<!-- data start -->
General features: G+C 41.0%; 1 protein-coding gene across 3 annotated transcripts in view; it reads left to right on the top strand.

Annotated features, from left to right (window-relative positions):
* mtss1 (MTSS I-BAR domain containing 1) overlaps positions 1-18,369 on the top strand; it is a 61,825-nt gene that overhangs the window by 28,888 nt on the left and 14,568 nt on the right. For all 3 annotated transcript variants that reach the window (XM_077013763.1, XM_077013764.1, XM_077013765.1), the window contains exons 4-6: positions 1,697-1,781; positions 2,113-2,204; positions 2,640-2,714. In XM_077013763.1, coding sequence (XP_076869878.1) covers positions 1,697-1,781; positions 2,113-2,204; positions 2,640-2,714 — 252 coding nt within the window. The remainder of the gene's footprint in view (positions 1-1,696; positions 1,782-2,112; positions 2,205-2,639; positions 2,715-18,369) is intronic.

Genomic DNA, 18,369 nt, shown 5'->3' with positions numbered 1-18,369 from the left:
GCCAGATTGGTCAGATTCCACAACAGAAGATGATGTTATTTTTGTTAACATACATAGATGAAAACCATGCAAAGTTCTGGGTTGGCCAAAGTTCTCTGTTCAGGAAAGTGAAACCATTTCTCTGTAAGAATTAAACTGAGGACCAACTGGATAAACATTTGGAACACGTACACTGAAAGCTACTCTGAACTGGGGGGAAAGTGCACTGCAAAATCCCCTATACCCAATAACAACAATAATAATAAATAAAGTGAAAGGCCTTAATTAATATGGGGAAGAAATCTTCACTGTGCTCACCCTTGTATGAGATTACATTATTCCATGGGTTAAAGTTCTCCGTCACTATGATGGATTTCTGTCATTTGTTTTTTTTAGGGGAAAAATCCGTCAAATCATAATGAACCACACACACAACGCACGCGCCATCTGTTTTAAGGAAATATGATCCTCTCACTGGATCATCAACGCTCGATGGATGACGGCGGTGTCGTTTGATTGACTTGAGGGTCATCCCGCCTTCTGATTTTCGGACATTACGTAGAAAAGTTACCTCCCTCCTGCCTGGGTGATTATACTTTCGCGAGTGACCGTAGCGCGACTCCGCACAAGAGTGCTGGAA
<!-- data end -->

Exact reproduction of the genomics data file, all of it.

General features: G+C 41.0%; 1 protein-coding gene across 3 annotated transcripts in view; it reads left to right on the top strand.

Annotated features, from left to right (window-relative positions):
* mtss1 (MTSS I-BAR domain containing 1) overlaps positions 1-18,369 on the top strand; it is a 61,825-nt gene that overhangs the window by 28,888 nt on the left and 14,568 nt on the right. For all 3 annotated transcript variants that reach the window (XM_077013763.1, XM_077013764.1, XM_077013765.1), the window contains exons 4-6: positions 1,697-1,781; positions 2,113-2,204; positions 2,640-2,714. In XM_077013763.1, coding sequence (XP_076869878.1) covers positions 1,697-1,781; positions 2,113-2,204; positions 2,640-2,714 — 252 coding nt within the window. The remainder of the gene's footprint in view (positions 1-1,696; positions 1,782-2,112; positions 2,205-2,639; positions 2,715-18,369) is intronic.

Genomic DNA, 18,369 nt, shown 5'->3' with positions numbered 1-18,369 from the left:
GCCAGATTGGTCAGATTCCACAACAGAAGATGATGTTATTTTTGTTAACATACATAGATGAAAACCATGCAAAGTTCTGGGTTGGCCAAAGTTCTCTGTTCAGGAAAGTGAAACCATTTCTCTGTAAGAATTAAACTGAGGACCAACTGGATAAACATTTGGAACACGTACACTGAAAGCTACTCTGAACTGGGGGGAAAGTGCACTGCAAAATCCCCTATACCCAATAACAACAATAATAATAAATAAAGTGAAAGGCCTTAATTAATATGGGGAAGAAATCTTCACTGTGCTCACCCTTGTATGAGATTACATTATTCCATGGGTTAAAGTTCTCCGTCACTATGATGGATTTCTGTCATTTGTTTTTTTTAGGGGAAAAATCCGTCAAATCATAATGAACCACACACACAACGCACGCGCCATCTGTTTTAAGGAAATATGATCCTCTCACTGGATCATCAACGCTCGATGGATGACGGCGGTGTCGTTTGATTGACTTGAGGGTCATCCCGCCTTCTGATTTTCGGACATTACGTAGAAAAGTTACCTCCCTCCTGCCTGGGTGATTATACTTTCGCGAGTGACCGTAGCGCGACTCCGCACAAGAGTGCTGGAA